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Writing Excel Macros with VBA, 2nd Edition by Steven Roman PhD

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Chapter 6. Functions and Subroutines

As we have seen, VBA allows two kinds of procedures: functions and subroutines. As a reminder, the only difference between a function and a subroutine is that a function returns a value, whereas a subroutine does not.

Calling Functions

A function declaration has the form:

[Public or Private] Function FunctionName(Param1 As DataType1, _
         Param2 As DataType2,...) As ReturnType

Note that we must declare the data types not only of each parameter to the function, but also of the return type. Otherwise, VBA declares these items as variants.

We will discuss the optional keywords Public and Private later in this chapter, but you can probably guess that they are used here to indicate the scope of the function, just as they are used in variable declarations.

For example, the AddOne function in Example 6-1 adds 1 to the original value.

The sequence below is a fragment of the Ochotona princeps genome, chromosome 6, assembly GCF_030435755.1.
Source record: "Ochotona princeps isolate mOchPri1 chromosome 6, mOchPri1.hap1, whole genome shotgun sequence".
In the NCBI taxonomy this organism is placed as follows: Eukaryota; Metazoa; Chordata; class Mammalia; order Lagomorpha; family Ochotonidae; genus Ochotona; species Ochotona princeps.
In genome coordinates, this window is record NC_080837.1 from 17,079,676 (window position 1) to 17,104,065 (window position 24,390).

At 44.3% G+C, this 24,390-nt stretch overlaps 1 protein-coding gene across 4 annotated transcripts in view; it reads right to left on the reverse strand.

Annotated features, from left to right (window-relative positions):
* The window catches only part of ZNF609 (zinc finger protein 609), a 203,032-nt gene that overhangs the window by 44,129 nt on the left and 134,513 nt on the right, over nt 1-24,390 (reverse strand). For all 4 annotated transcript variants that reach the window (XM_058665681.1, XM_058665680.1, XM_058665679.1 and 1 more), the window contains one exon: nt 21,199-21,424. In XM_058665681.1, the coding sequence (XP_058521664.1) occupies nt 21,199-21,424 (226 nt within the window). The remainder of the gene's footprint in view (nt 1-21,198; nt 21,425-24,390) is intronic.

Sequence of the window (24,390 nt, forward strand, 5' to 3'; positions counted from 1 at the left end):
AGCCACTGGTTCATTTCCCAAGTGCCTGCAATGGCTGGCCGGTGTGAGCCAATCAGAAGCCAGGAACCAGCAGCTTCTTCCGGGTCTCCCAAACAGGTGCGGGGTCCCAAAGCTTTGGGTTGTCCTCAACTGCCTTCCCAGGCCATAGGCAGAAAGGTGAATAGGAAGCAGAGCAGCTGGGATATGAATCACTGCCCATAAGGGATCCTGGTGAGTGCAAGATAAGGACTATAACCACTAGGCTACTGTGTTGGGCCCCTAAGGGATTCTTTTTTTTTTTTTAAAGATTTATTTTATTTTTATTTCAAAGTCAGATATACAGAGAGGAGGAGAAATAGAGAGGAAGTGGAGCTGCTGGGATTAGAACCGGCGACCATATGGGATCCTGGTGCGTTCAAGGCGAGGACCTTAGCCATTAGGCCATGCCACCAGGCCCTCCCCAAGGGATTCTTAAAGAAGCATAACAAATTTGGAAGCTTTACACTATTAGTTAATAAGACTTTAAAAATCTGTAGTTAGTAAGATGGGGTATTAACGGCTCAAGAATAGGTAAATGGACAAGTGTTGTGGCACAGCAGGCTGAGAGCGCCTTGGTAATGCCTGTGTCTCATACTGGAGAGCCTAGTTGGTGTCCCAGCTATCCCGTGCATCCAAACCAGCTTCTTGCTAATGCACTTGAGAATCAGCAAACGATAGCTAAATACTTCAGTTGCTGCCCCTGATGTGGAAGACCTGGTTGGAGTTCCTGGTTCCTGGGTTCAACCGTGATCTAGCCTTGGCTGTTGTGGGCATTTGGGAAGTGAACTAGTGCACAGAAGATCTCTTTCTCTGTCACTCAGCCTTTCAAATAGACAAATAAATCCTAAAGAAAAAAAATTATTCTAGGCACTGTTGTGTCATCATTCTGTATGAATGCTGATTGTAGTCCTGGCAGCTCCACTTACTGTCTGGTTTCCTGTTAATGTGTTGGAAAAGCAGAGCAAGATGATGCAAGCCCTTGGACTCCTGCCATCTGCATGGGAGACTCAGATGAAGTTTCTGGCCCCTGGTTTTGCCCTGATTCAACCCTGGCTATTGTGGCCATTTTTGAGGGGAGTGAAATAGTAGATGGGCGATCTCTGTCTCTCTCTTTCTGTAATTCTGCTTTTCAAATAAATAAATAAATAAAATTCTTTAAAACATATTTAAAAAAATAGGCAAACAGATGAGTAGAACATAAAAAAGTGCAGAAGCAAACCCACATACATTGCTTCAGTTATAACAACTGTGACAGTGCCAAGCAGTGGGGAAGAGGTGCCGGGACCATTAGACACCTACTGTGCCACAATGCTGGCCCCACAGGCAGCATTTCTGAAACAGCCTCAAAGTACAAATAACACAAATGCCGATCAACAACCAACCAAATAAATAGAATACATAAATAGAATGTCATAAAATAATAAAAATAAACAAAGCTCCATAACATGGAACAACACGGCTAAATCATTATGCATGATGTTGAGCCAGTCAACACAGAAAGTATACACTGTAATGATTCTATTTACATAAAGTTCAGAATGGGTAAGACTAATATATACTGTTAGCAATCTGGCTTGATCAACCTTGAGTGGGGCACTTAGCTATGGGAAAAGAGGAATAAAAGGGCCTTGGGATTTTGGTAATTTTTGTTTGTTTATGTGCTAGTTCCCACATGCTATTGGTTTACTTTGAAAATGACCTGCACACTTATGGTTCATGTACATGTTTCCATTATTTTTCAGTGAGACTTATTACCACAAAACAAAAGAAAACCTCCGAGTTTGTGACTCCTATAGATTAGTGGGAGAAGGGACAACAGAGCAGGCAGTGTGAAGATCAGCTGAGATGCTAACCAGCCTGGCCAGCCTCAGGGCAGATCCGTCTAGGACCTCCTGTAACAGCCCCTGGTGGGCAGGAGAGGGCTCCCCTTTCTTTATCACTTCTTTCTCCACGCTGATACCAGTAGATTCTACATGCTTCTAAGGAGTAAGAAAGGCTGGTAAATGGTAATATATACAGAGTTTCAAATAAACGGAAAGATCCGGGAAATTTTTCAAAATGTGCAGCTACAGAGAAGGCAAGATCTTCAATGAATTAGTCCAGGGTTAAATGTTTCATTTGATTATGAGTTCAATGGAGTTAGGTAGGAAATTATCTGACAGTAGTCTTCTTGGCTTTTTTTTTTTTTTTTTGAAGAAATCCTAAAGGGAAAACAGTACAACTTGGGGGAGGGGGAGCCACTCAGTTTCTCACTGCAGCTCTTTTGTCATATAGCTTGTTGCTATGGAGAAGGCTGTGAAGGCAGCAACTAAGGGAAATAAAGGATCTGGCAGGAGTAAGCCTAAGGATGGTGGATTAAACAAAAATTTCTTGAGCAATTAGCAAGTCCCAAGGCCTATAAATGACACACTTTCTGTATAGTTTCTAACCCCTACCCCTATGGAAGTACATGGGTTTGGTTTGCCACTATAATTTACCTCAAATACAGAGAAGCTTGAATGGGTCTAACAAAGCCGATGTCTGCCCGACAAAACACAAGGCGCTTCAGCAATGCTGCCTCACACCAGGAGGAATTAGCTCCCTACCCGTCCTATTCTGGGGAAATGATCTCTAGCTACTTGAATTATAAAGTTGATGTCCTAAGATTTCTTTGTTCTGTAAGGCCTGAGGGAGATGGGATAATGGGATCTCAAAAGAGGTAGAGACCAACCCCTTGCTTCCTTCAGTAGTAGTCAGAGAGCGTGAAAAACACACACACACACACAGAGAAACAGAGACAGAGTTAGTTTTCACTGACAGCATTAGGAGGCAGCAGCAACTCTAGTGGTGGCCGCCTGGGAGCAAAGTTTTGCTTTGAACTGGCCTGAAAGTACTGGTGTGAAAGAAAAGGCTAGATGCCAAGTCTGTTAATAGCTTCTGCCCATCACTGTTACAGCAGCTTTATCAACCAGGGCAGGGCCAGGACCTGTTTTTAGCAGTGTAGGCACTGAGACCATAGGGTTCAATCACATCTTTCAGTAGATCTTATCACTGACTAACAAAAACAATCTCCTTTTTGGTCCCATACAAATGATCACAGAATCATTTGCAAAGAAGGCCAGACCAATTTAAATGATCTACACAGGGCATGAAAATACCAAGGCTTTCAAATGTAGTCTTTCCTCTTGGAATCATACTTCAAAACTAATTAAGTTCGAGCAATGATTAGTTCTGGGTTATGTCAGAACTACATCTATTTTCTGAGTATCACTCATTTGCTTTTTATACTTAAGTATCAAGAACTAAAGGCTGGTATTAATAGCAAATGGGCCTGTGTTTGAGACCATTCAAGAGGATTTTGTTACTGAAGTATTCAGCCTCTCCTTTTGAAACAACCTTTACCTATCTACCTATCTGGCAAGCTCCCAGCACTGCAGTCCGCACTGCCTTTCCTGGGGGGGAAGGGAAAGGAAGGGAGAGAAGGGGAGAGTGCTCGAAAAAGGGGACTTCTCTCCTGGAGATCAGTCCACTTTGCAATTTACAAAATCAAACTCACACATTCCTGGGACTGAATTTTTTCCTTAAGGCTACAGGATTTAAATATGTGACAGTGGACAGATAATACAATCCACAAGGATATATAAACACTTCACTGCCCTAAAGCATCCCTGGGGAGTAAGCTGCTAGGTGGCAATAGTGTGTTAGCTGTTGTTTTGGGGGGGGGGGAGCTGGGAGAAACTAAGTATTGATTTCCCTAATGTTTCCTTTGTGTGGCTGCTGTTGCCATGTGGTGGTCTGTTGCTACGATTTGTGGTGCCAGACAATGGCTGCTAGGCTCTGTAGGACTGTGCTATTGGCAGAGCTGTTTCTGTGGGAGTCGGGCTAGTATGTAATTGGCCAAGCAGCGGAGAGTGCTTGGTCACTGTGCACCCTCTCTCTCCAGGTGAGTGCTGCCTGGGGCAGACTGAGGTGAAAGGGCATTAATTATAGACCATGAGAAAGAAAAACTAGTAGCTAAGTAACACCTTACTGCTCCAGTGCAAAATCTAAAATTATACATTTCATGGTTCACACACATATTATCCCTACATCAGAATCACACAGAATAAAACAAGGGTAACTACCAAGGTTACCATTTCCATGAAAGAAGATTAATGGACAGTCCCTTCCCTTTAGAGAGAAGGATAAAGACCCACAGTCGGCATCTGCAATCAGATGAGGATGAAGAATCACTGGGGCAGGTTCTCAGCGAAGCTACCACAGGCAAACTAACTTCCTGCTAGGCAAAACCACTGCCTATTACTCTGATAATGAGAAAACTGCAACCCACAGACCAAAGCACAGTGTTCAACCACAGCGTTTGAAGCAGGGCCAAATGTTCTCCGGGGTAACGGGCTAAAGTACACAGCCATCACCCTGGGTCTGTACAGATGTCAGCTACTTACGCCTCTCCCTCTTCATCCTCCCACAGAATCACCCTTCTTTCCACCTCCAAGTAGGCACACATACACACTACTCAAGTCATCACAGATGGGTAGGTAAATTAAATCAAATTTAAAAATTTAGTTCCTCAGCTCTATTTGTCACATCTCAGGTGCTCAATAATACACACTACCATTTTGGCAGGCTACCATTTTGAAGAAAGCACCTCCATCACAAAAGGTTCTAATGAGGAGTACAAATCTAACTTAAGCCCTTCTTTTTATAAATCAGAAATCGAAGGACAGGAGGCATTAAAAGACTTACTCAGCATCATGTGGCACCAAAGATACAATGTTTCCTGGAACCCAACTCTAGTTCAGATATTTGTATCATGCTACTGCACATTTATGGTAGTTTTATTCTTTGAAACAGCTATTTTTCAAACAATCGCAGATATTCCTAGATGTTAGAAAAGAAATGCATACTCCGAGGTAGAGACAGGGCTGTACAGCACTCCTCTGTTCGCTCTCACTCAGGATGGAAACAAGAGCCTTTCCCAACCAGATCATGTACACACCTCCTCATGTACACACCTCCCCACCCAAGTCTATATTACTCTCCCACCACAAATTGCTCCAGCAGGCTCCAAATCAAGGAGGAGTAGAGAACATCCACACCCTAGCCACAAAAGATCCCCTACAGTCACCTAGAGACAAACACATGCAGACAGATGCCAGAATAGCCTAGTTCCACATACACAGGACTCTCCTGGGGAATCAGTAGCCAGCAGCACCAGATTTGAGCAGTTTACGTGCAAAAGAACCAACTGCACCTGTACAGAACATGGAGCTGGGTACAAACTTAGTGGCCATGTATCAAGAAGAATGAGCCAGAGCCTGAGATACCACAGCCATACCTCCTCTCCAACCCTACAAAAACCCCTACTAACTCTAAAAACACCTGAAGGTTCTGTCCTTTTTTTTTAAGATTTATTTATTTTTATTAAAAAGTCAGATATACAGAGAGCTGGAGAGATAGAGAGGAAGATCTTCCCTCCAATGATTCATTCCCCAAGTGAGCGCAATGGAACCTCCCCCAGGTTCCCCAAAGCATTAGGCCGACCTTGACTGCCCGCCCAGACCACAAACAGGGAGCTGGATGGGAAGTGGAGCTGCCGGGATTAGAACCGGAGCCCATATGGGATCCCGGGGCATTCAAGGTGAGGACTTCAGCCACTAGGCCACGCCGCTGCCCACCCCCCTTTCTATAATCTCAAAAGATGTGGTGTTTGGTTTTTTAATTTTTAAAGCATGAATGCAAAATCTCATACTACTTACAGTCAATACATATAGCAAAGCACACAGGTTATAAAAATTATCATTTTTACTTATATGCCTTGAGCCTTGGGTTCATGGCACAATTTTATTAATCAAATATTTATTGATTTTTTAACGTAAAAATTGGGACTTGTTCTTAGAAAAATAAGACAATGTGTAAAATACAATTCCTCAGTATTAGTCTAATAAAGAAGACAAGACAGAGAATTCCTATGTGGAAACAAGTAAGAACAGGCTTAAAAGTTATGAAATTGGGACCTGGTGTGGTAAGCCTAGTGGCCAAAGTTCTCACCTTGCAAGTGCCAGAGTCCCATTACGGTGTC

Example 6-1. The AddOne Function

Public Function AddOne(Value As Integer) As Integer
   AddOne = Value + 1
End Function

To use the return value of a function, we just place the call to the function within the expression, in the location where we want the value. For instance, the code:

MsgBox "Adding 1 to 5 gives: " & AddOne(5)

produces the message box in Figure 6-1, where the expression AddOne (5) is replaced by the return value of AddOne, which, in this case, is 6.

The message dialog displayed by Example 6-1

Figure 6-1. The message dialog displayed by Example 6-1

Note that, ...

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